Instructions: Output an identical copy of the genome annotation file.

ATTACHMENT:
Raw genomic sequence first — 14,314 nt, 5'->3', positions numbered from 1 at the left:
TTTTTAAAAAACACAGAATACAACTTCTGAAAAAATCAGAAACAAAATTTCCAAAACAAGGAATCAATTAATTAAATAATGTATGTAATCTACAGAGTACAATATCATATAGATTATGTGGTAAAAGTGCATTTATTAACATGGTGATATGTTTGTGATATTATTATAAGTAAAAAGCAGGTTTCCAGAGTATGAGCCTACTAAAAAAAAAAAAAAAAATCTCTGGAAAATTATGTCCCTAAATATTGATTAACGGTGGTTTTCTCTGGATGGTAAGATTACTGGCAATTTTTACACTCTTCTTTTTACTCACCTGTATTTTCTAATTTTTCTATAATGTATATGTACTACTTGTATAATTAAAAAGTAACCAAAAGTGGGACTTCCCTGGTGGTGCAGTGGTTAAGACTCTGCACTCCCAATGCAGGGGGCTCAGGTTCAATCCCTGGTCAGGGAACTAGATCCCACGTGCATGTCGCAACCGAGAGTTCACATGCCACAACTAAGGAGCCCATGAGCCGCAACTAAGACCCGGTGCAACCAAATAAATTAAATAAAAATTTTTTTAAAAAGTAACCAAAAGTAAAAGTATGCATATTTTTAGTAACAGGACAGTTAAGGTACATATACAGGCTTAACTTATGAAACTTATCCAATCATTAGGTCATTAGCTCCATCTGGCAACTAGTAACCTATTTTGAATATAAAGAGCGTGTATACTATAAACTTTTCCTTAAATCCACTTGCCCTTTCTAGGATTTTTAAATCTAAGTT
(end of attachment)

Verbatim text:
Raw genomic sequence first — 14,314 nt, 5'->3', positions numbered from 1 at the left:
TTTTTAAAAAACACAGAATACAACTTCTGAAAAAATCAGAAACAAAATTTCCAAAACAAGGAATCAATTAATTAAATAATGTATGTAATCTACAGAGTACAATATCATATAGATTATGTGGTAAAAGTGCATTTATTAACATGGTGATATGTTTGTGATATTATTATAAGTAAAAAGCAGGTTTCCAGAGTATGAGCCTACTAAAAAAAAAAAAAAAAATCTCTGGAAAATTATGTCCCTAAATATTGATTAACGGTGGTTTTCTCTGGATGGTAAGATTACTGGCAATTTTTACACTCTTCTTTTTACTCACCTGTATTTTCTAATTTTTCTATAATGTATATGTACTACTTGTATAATTAAAAAGTAACCAAAAGTGGGACTTCCCTGGTGGTGCAGTGGTTAAGACTCTGCACTCCCAATGCAGGGGGCTCAGGTTCAATCCCTGGTCAGGGAACTAGATCCCACGTGCATGTCGCAACCGAGAGTTCACATGCCACAACTAAGGAGCCCATGAGCCGCAACTAAGACCCGGTGCAACCAAATAAATTAAATAAAAATTTTTTTAAAAAGTAACCAAAAGTAAAAGTATGCATATTTTTAGTAACAGGACAGTTAAGGTACATATACAGGCTTAACTTATGAAACTTATCCAATCATTAGGTCATTAGCTCCATCTGGCAACTAGTAACCTATTTTGAATATAAAGAGCGTGTATACTATAAACTTTTCCTTAAATCCACTTGCCCTTTCTAGGATTTTTAAATCTAAGTT